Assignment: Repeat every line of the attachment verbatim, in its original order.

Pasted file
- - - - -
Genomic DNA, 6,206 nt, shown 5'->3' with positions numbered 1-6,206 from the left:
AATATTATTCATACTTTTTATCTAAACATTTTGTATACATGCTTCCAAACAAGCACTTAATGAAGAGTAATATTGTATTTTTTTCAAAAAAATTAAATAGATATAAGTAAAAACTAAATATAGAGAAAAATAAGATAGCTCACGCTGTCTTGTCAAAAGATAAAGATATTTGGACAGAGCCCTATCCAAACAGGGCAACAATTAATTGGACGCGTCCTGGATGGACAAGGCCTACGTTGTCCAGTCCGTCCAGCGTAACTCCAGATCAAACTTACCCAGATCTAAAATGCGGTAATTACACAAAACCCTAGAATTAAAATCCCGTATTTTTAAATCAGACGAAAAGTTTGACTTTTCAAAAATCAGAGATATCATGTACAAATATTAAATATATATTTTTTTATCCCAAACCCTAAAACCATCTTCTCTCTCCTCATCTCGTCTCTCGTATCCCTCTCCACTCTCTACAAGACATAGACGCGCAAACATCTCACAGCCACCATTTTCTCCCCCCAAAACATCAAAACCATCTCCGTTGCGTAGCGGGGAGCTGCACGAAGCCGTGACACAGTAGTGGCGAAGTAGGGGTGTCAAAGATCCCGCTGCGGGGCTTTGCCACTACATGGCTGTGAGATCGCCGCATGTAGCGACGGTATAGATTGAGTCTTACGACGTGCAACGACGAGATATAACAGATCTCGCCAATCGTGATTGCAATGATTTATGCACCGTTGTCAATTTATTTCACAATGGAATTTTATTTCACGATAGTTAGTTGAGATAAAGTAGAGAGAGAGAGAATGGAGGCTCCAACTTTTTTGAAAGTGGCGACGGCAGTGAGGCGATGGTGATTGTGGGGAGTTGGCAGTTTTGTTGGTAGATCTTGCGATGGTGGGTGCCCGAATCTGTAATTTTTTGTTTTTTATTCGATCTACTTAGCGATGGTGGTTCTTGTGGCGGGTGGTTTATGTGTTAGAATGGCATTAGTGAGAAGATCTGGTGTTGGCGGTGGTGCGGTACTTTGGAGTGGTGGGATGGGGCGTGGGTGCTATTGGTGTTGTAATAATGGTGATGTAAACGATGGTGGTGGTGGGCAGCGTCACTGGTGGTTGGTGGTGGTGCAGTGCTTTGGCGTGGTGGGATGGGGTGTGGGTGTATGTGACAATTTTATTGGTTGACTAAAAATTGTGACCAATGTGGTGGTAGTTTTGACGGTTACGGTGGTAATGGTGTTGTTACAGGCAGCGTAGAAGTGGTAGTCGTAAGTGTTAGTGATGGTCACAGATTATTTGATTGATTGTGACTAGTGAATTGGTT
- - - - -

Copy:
Genomic DNA, 6,206 nt, shown 5'->3' with positions numbered 1-6,206 from the left:
AATATTATTCATACTTTTTATCTAAACATTTTGTATACATGCTTCCAAACAAGCACTTAATGAAGAGTAATATTGTATTTTTTTCAAAAAAATTAAATAGATATAAGTAAAAACTAAATATAGAGAAAAATAAGATAGCTCACGCTGTCTTGTCAAAAGATAAAGATATTTGGACAGAGCCCTATCCAAACAGGGCAACAATTAATTGGACGCGTCCTGGATGGACAAGGCCTACGTTGTCCAGTCCGTCCAGCGTAACTCCAGATCAAACTTACCCAGATCTAAAATGCGGTAATTACACAAAACCCTAGAATTAAAATCCCGTATTTTTAAATCAGACGAAAAGTTTGACTTTTCAAAAATCAGAGATATCATGTACAAATATTAAATATATATTTTTTTATCCCAAACCCTAAAACCATCTTCTCTCTCCTCATCTCGTCTCTCGTATCCCTCTCCACTCTCTACAAGACATAGACGCGCAAACATCTCACAGCCACCATTTTCTCCCCCCAAAACATCAAAACCATCTCCGTTGCGTAGCGGGGAGCTGCACGAAGCCGTGACACAGTAGTGGCGAAGTAGGGGTGTCAAAGATCCCGCTGCGGGGCTTTGCCACTACATGGCTGTGAGATCGCCGCATGTAGCGACGGTATAGATTGAGTCTTACGACGTGCAACGACGAGATATAACAGATCTCGCCAATCGTGATTGCAATGATTTATGCACCGTTGTCAATTTATTTCACAATGGAATTTTATTTCACGATAGTTAGTTGAGATAAAGTAGAGAGAGAGAGAATGGAGGCTCCAACTTTTTTGAAAGTGGCGACGGCAGTGAGGCGATGGTGATTGTGGGGAGTTGGCAGTTTTGTTGGTAGATCTTGCGATGGTGGGTGCCCGAATCTGTAATTTTTTGTTTTTTATTCGATCTACTTAGCGATGGTGGTTCTTGTGGCGGGTGGTTTATGTGTTAGAATGGCATTAGTGAGAAGATCTGGTGTTGGCGGTGGTGCGGTACTTTGGAGTGGTGGGATGGGGCGTGGGTGCTATTGGTGTTGTAATAATGGTGATGTAAACGATGGTGGTGGTGGGCAGCGTCACTGGTGGTTGGTGGTGGTGCAGTGCTTTGGCGTGGTGGGATGGGGTGTGGGTGTATGTGACAATTTTATTGGTTGACTAAAAATTGTGACCAATGTGGTGGTAGTTTTGACGGTTACGGTGGTAATGGTGTTGTTACAGGCAGCGTAGAAGTGGTAGTCGTAAGTGTTAGTGATGGTCACAGATTATTTGATTGATTGTGACTAGTGAATTGGTT